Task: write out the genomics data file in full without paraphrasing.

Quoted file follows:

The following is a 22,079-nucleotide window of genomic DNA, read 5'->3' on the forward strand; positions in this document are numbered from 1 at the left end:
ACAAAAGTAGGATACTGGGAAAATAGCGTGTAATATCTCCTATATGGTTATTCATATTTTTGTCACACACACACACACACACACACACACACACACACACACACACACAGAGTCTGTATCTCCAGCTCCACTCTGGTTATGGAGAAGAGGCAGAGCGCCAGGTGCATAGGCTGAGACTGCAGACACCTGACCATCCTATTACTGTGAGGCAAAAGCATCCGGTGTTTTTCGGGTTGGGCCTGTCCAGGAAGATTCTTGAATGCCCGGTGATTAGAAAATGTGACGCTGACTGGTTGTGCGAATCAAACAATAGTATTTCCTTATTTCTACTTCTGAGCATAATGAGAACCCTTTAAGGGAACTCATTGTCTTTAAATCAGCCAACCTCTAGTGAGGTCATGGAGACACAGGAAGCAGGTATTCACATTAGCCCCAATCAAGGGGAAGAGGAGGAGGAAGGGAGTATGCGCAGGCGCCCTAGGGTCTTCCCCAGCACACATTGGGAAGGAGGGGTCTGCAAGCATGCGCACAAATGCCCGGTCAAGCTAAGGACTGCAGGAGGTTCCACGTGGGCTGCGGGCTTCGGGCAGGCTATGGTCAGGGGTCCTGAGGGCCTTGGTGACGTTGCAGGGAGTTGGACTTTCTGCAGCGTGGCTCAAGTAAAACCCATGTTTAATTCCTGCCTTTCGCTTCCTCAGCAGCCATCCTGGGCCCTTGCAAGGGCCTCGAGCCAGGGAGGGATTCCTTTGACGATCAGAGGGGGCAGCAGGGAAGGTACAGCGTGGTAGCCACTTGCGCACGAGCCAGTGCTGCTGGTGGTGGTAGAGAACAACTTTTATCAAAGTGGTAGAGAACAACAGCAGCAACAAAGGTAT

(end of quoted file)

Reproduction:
The following is a 22,079-nucleotide window of genomic DNA, read 5'->3' on the forward strand; positions in this document are numbered from 1 at the left end:
ACAAAAGTAGGATACTGGGAAAATAGCGTGTAATATCTCCTATATGGTTATTCATATTTTTGTCACACACACACACACACACACACACACACACACACACACACACACAGAGTCTGTATCTCCAGCTCCACTCTGGTTATGGAGAAGAGGCAGAGCGCCAGGTGCATAGGCTGAGACTGCAGACACCTGACCATCCTATTACTGTGAGGCAAAAGCATCCGGTGTTTTTCGGGTTGGGCCTGTCCAGGAAGATTCTTGAATGCCCGGTGATTAGAAAATGTGACGCTGACTGGTTGTGCGAATCAAACAATAGTATTTCCTTATTTCTACTTCTGAGCATAATGAGAACCCTTTAAGGGAACTCATTGTCTTTAAATCAGCCAACCTCTAGTGAGGTCATGGAGACACAGGAAGCAGGTATTCACATTAGCCCCAATCAAGGGGAAGAGGAGGAGGAAGGGAGTATGCGCAGGCGCCCTAGGGTCTTCCCCAGCACACATTGGGAAGGAGGGGTCTGCAAGCATGCGCACAAATGCCCGGTCAAGCTAAGGACTGCAGGAGGTTCCACGTGGGCTGCGGGCTTCGGGCAGGCTATGGTCAGGGGTCCTGAGGGCCTTGGTGACGTTGCAGGGAGTTGGACTTTCTGCAGCGTGGCTCAAGTAAAACCCATGTTTAATTCCTGCCTTTCGCTTCCTCAGCAGCCATCCTGGGCCCTTGCAAGGGCCTCGAGCCAGGGAGGGATTCCTTTGACGATCAGAGGGGGCAGCAGGGAAGGTACAGCGTGGTAGCCACTTGCGCACGAGCCAGTGCTGCTGGTGGTGGTAGAGAACAACTTTTATCAAAGTGGTAGAGAACAACAGCAGCAACAAAGGTAT